The other day, I was reading an article in a magazine and the last question in the article was “Am I the dad I would want?” It really got me thinking. Every day, I make these little decisions: be the fun dad or not, be patient or not, pick up their coat for the 10th time, or leave it for them… Raise my voice when we are late, or simply take the time to teach them why we need to be on time. Take the time to teach them, or get it done faster by doing it myself.
We are constantly battling ourselves about if we are doing this whole parenting thing right.
So today, I asked myself “Am I the dad I would want?”
When my kids come in from the garage, and they’ve tossed their shoes in the landing, and I say “Pick up your shoes! I don’t want to have to tell you this every time!” I think about it. I’ve just yelled but what good did it do? Scare them into moving? Yes. Teach the a lesson? No.
What could I do differently? Talk to them, teach them. Show them what happens when someone trips over that shoe.
Every day, I make these choices. Yesterday, Beau had a birthday party at a skating rink. Jack and I were going to go (Becky, Ethan & Allie were at another party.) I told Jack that he could skate, too, so I went over & paid for him to skate. When I handed the man with the skates my ticket, he said “What size do you need?” I told him Jack’s size and he said “Ok.. and the other one?” I was confused and he said I had bought two tickets.
So… I skated.
I got in there & played. I didn’t watch. I didn’t observe. I just skated… for over 2 hours. I held their hands. I laughed. I picked them up when they fell. It was more than just teaching them… instead I just played with them.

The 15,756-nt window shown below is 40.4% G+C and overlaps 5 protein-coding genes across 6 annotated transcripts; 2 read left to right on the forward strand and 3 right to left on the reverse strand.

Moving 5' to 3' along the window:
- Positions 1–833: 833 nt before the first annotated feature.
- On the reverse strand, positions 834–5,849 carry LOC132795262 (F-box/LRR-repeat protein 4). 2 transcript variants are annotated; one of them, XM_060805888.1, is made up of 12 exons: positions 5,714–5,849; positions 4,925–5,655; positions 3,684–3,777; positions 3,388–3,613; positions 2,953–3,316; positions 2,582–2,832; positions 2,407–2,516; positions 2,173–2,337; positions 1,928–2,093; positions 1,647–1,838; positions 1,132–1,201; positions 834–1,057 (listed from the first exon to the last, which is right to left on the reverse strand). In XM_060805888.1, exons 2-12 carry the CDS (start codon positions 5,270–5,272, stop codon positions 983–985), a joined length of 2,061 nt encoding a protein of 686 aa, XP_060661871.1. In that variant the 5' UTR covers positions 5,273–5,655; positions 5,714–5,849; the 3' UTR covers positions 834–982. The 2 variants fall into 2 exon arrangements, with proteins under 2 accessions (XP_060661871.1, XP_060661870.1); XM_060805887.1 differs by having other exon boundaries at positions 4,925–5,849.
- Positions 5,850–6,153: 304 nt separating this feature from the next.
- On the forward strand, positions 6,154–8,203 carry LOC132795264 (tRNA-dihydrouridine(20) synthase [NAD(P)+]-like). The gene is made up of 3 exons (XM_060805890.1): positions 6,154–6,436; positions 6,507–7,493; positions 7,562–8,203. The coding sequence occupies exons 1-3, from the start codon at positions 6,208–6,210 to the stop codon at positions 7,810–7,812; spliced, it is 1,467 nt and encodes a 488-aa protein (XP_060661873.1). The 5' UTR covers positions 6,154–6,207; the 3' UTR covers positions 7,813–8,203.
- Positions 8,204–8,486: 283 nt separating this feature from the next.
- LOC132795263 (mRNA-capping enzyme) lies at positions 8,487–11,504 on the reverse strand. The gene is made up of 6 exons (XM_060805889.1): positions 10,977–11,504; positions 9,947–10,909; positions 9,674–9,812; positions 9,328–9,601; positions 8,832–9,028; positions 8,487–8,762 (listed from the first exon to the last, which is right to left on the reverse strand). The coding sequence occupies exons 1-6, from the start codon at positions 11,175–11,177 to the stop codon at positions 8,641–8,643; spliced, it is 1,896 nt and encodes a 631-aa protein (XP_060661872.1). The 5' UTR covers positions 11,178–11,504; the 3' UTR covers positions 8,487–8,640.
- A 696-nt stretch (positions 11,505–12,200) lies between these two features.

When we came home last night, Jack told Becky “Mom! This was the best day. Dad skated with me and we were racing!”
They both decided to have parties there and that they want to go skating “every weekend.”
We can make the choice to be the dad that they want to be around, the dad that they want to spend time with, the dad that leads by example. Or we can make the choice to be the dad that is the punisher, the heavy-handed ruler, the demanding dad that expects perfection. I don’t want my kids to fear me. I want them to respect me.
I want them to come to me with things, to joke around with me and tell me the funny things that happen to them. That’s the type of dad that I want to be.
Every day, we are faced with the decision.
Does it take extra work? Yes.
Do I need constant reminders? Yes.
In reality, these things that take extra time & effort are the things that will make me happy as a parent and make our kids happy as kids. It is what will make them happy adults. It is what will make them be the same type of parent: loving, patient, understanding, fun.
My wife once saw a man with two teenage boys- they were the most kind, respectful boys. She asked him what he did to make this happen. His answer was so simple: “They are my best friends.” She asked him what he meant and he said “I hang out with them on the weekends. We watch games together. We go places together. I don’t restrict them from cutting their hair in a certain way or wearing certain clothes because those things don’t matter. I care about their character. That’s what I work on. I teach them to be better people and to be kind. I do it by being there for them. They know that they are the people I want to be with and we respect each other.”
I hope that this is the dad that I can be and that my kids will be this way in ten years. I hope that the time that I put in now will build a relationship to last a lifetime, a bond that is unbreakable.
Am I the kind of dad that I would want? I’m trying… every day, I’m trying…
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